Djokovic developed this strategy in 2011, realising that if he could better Nadal on his favoured diagonal — his backhand to Nadal’s forehand — it would destroy his spirit. And this is what he did in that year’s US Open final, taking the backhand on the up, leaning into the ball, stealing time from his opponent such that he could not wind up his forehand, his putative strength, retreating ever farther behind the baseline as Djokovic came in for the kill. It was beautiful, audacious, devastating.

The concept of an unforced error in tennis has always been inherently problematical but rarely more so than in matches between Nadal and Djokovic. The former has to take risks, to go for the lines, or he would be systematically picked apart. The errors on Sunday may have looked unforced, perhaps even careless, but they were a direct consequence of a broader historical arc, a rivalry in which Djokovic has the upper hand, a dominant strategy, on every surface but clay.

Yet, ultimately, it is not the tactics but the mentality of Djokovic that impresses most. One gained a glimpse of that granite mindset moments after the match ended. This is a player, remember, who had just destroyed the world No 2, who had reached something approaching perfection. How do you exceed perfection? Only by seeking a new form of perfection. As Djokovic put it in his post-match interview: “I do want to definitely focus myself on continuing to improve my game.”

Nadal’s losing run to Djokovic on hard courts extended to eight matches in Sunday’s final
Nadal’s losing run to Djokovic on hard courts extended to eight matches in Sunday’s final MIKE OWEN/GETTY IMAGES

Isn’t this the essence of greatness, to continue innovating even at the point of maximum advantage? To seek improvements while at the top of your game? The Beatles followed Rubber Soul with Revolver, and then a year later, in 1967, released Sgt Pepper’s Lonely Hearts Club Band. I wouldn’t be surprised if Djokovic follows his Australian Open triumph with even greater feats.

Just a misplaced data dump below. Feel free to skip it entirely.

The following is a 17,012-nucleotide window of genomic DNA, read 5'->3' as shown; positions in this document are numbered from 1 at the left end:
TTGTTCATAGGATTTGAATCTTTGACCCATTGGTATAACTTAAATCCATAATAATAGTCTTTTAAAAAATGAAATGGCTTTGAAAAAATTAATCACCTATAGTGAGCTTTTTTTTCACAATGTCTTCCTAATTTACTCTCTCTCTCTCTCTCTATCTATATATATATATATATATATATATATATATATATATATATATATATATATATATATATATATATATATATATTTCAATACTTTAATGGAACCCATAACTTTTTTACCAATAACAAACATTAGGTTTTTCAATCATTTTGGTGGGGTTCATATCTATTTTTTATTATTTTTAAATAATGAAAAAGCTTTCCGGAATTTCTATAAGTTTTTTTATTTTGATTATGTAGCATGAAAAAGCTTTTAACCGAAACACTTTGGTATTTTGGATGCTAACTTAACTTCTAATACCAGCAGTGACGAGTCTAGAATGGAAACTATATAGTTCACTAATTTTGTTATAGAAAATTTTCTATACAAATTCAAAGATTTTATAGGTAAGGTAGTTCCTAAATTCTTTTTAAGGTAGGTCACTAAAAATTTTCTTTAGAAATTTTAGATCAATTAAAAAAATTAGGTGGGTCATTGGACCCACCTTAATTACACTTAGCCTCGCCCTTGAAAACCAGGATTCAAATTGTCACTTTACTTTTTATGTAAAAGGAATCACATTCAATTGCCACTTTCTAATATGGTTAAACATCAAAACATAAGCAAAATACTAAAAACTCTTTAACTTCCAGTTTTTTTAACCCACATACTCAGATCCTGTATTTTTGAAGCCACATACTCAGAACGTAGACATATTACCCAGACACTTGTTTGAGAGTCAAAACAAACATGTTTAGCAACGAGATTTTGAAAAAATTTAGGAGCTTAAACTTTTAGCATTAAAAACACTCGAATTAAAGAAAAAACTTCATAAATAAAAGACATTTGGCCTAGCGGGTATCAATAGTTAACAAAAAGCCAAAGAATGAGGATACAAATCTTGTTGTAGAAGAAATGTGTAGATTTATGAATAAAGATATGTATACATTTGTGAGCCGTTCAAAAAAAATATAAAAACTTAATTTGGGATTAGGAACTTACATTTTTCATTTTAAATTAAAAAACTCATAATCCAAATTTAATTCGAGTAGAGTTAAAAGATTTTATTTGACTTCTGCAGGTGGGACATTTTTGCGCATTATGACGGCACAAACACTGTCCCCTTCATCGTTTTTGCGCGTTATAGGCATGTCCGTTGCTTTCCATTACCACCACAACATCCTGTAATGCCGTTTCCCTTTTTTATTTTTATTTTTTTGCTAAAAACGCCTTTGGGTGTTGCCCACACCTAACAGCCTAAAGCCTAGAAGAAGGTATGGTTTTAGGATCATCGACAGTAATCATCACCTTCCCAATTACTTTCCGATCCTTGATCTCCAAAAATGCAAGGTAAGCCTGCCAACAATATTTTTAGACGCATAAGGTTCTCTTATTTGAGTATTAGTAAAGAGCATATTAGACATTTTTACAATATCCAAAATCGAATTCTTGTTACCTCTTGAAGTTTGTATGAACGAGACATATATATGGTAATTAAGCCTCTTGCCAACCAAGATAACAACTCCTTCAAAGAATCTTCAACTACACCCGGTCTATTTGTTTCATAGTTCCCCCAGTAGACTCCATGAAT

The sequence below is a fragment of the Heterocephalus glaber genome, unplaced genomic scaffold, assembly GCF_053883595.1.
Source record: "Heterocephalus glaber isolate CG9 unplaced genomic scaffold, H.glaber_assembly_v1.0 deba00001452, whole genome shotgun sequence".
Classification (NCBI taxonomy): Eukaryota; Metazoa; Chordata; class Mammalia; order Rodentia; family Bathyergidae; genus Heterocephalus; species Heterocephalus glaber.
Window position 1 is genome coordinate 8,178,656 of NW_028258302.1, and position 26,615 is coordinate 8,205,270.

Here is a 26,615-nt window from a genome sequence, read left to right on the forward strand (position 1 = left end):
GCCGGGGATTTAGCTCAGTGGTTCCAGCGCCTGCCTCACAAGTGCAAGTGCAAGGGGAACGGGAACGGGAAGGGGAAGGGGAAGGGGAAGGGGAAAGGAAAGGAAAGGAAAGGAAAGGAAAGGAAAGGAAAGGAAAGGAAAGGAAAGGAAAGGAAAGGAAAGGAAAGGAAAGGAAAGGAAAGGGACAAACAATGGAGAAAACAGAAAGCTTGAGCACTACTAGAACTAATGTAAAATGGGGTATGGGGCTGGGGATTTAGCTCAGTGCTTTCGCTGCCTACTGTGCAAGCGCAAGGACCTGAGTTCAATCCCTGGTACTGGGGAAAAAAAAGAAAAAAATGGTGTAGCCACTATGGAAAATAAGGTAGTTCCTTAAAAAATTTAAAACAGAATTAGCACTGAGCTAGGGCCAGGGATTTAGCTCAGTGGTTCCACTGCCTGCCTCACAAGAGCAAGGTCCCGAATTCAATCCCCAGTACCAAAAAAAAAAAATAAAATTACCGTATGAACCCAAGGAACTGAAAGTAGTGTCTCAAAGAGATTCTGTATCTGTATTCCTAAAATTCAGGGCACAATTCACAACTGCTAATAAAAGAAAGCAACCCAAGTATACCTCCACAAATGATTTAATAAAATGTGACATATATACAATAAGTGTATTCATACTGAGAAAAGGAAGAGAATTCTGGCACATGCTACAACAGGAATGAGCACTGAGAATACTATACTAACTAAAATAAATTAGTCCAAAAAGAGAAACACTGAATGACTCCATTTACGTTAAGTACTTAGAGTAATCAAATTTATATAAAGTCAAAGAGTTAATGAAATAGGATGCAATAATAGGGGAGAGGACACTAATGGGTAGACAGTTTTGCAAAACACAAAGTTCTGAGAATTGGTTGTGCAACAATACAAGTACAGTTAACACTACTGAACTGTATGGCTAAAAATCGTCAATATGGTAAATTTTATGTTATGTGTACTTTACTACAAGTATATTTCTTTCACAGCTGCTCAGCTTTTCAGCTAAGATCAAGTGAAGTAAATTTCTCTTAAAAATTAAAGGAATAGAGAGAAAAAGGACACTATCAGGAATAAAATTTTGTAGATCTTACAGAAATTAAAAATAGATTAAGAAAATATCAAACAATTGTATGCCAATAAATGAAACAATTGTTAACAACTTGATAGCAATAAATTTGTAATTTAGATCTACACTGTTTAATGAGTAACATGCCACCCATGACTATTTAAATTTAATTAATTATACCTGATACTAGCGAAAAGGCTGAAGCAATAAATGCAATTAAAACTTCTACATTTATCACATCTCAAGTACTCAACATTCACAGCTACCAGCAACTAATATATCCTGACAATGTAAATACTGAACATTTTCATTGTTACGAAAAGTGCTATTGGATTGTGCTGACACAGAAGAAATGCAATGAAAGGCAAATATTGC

I have no problem with those who proclaim Federer the greatest. He has won 20 grand-slam titles, five more than Djokovic. My hunch, however, is that Djokovic will — injury permitting, a not insignificant caveat — ultimately overhaul his Swiss rival. He has positive head-to-head records against all his leading opponents (Federer has negative records against both Djokovic and Nadal) and has had to win slams the hard way. When he arrived in the top echelon, Federer and Nadal were at their peak.

Yet I suspect that he will always struggle to receive plaudits commensurate with his achievements, and will continue to play before audiences mainly rooting for the other guy. His methodology of measured, sustained pressure does not seem to thrill a certain type of sports fan, despite its effectiveness and idiosyncratic beauty.

In that “anticlimactic” final, Djokovic played tennis at a higher level than any before. I, for one, look forward to seeing if he can dare to take this wonderful game higher still.

 

This week I am reading

AJ Ayer: A Life, by Ben Rogers — fine biography of the British philosopher and intellectual

There is much about Ayer’s ideas and colourful love life. He dated many “society beauties” and married Vanessa Lawson, former wife of Nigel the politician and mother of Nigella. He was more than 25 years her senior.

There is also much about sport, not least Ayer’s lifelong love of Tottenham Hotspur. Perhaps the most memorable anecdote was late in life when he was (as so often) at a party, this time in New York on West 57th Street, where he was visiting.

He was chatting with a group of models when they heard a commotion. Mike Tyson was acting aggressively towards Naomi Campbell, a south London model then starting out in her career. Ayer, in his late seventies, confronted the boxer, who became infuriated. “Do you know who the f*** I am?” Tyson snarled. “I’m the heavyweight champion of the world.” Ayer stood his ground. “And I am the former Wykeham Professor of Logic. We are both pre-eminent in our field. I suggest we talk about this like rational men,” he said. As the men began to talk, Campbell slipped away.